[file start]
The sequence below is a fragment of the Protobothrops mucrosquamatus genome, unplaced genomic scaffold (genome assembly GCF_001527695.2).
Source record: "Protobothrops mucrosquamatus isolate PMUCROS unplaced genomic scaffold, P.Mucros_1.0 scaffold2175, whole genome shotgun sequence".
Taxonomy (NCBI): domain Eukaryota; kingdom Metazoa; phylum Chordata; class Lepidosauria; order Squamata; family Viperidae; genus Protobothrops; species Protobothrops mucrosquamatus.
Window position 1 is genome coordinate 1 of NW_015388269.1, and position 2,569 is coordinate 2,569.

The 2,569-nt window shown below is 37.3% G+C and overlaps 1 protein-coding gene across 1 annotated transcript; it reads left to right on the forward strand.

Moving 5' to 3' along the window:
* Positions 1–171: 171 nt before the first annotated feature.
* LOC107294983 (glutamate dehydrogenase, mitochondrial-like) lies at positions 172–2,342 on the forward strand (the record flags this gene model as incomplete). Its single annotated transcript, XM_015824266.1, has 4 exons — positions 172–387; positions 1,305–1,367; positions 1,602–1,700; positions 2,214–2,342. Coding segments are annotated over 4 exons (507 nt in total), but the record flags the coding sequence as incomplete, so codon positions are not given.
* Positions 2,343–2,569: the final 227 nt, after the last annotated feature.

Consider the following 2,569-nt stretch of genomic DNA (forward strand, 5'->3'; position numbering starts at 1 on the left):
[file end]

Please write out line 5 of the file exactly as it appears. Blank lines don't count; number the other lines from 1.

The 2,569-nt window shown below is 37.3% G+C and overlaps 1 protein-coding gene across 1 annotated transcript; it reads left to right on the forward strand.